Leilani Graham: And so I think the same can be said for cancer patients who are in remission, but I think if you're diagnosed with anything that requires you to be at frequent doctor's appointments or have checkups at least once a year, you can fall into that bucket.
Because you're no longer this cured person who can stop living the lifestyle of a patient. So, I'm glad to see that the definition is expanding.
Lilly Stairs: Yeah, it's absolutely true. And I'm excited for the day where we actually have more cures. I know, hep C has reached a point where we have an official cure, which is kind of mind boggling to me, because I feel like at this point there are so few things that we have cures for.
But we're moving in that direction. We're getting there. And so, and thanks for sharing that. I think that's really interesting.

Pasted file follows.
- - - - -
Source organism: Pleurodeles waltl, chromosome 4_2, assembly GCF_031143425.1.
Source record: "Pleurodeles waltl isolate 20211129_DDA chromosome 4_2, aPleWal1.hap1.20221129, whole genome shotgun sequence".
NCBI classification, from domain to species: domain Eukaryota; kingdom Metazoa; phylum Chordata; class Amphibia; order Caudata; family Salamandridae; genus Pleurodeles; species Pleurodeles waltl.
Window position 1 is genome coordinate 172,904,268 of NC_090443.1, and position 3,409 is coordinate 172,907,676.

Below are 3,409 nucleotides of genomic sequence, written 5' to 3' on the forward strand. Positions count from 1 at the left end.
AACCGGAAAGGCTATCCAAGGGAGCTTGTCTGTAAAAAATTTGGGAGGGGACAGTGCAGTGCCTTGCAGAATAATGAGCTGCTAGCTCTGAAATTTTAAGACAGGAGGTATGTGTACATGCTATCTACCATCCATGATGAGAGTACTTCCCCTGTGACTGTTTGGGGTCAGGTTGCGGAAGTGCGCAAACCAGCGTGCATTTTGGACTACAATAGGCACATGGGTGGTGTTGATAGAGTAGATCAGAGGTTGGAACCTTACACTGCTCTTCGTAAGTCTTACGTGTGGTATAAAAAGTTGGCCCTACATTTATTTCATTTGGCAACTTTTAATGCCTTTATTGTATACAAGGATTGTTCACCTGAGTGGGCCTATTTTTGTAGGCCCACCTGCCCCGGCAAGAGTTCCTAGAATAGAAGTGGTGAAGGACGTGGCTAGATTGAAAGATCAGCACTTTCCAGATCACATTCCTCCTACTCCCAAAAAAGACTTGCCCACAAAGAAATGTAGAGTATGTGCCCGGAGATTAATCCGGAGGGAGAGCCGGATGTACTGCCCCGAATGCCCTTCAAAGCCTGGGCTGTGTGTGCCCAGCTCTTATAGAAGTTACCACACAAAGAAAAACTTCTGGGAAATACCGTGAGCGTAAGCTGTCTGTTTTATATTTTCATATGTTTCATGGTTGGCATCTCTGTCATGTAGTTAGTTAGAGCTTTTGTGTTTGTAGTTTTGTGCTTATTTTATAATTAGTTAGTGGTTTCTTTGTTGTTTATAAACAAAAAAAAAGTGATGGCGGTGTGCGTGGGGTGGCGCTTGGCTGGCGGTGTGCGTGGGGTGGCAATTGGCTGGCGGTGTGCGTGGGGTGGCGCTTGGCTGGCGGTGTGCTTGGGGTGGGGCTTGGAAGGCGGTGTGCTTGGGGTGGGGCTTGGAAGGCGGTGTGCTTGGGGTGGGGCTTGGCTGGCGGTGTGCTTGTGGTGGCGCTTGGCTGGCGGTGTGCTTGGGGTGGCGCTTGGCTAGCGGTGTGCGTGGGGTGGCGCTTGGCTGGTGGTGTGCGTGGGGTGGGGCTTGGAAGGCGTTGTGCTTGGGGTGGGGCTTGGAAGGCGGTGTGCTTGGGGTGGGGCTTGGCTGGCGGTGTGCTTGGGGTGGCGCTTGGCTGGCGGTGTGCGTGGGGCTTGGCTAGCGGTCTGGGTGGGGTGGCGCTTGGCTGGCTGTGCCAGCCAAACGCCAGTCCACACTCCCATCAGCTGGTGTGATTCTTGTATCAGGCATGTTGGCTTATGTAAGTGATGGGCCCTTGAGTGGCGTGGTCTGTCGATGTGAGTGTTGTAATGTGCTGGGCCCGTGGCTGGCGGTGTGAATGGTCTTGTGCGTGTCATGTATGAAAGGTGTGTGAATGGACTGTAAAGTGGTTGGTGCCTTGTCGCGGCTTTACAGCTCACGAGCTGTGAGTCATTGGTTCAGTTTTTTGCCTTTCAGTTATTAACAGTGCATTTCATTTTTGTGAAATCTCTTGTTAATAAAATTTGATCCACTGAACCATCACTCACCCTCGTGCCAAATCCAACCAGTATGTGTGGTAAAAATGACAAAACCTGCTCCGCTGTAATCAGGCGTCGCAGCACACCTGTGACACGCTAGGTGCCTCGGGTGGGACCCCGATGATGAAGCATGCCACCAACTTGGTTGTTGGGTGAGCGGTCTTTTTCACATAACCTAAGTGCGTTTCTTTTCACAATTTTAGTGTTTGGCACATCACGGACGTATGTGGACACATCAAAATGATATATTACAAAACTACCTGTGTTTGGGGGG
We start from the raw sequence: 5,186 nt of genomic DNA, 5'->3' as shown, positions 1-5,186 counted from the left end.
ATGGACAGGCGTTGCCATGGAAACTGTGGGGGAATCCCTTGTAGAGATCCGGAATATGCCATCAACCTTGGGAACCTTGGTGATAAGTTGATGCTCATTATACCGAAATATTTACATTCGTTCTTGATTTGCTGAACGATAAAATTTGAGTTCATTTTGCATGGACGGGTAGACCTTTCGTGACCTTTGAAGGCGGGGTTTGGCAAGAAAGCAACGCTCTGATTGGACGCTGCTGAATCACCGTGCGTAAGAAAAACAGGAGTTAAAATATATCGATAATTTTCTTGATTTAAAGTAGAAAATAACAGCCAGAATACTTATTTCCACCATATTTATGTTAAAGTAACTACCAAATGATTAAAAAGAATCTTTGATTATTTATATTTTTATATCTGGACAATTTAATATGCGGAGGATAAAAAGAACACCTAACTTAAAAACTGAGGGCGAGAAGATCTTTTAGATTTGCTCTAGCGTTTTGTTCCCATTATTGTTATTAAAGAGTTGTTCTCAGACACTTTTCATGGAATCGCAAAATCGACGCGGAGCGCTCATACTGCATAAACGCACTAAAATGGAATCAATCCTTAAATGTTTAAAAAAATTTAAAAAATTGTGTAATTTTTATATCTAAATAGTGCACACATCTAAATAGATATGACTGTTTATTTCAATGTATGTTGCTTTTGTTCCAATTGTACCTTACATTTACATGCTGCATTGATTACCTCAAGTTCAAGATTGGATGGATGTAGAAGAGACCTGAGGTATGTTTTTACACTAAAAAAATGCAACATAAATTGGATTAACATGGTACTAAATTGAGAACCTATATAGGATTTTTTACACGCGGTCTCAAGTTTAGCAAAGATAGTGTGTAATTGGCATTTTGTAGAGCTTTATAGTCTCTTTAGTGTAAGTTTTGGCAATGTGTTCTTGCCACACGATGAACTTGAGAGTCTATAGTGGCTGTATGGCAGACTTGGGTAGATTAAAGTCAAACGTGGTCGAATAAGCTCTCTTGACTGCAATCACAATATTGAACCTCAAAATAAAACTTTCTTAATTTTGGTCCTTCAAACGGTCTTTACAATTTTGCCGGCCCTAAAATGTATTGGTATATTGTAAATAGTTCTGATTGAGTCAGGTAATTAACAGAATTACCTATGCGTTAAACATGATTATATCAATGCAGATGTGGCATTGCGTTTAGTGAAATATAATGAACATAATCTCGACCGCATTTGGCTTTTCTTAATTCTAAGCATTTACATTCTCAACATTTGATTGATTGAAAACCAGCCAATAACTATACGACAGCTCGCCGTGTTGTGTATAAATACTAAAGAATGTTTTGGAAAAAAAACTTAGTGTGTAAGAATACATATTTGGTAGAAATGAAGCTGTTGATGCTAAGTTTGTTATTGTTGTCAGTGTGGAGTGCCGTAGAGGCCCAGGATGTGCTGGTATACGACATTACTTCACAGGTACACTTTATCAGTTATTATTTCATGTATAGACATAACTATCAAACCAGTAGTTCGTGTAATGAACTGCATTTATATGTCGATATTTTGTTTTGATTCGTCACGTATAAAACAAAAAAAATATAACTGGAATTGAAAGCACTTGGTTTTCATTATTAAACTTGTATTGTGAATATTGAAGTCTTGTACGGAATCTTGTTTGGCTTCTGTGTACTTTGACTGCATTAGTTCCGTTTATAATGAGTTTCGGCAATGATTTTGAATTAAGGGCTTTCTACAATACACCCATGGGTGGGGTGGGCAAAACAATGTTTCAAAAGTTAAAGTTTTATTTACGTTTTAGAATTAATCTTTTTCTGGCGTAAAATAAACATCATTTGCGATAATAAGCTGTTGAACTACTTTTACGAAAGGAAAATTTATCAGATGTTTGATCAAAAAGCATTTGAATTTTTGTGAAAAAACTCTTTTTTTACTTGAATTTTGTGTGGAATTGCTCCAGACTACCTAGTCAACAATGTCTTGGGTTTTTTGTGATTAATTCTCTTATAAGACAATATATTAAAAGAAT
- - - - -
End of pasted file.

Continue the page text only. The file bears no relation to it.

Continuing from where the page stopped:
Lilly Stairs: And along the same lines of chronic illness, I thought it was so funny when I reached out to you and we were chatting - and I reached out to Leilani because, as many of you know, Clara Health moved out to San Francisco and Leilani is native to California Bay Area.
So, we were chatting, and I come to find out she knows our advisor, Anna Legassie. And I was like, how does she know her? And Anna's in the RA, rheumatoid arthritis space.
Leilani Graham: And on the East Coast.
Lilly Stairs: And on the East Coast. So can you tell me your journey to how you found her and why you were looking?
Leilani Graham: Yeah, absolutely. So, another complication I had as part of transplant was I have avascular necrosis in both my knees as a result of being on the wonder drug Prednisone.
Lilly Stairs: Oh, yes, everyone's favorite. Gotta love the moon phase, the can't sleep at night. Lots of energy, anxiety.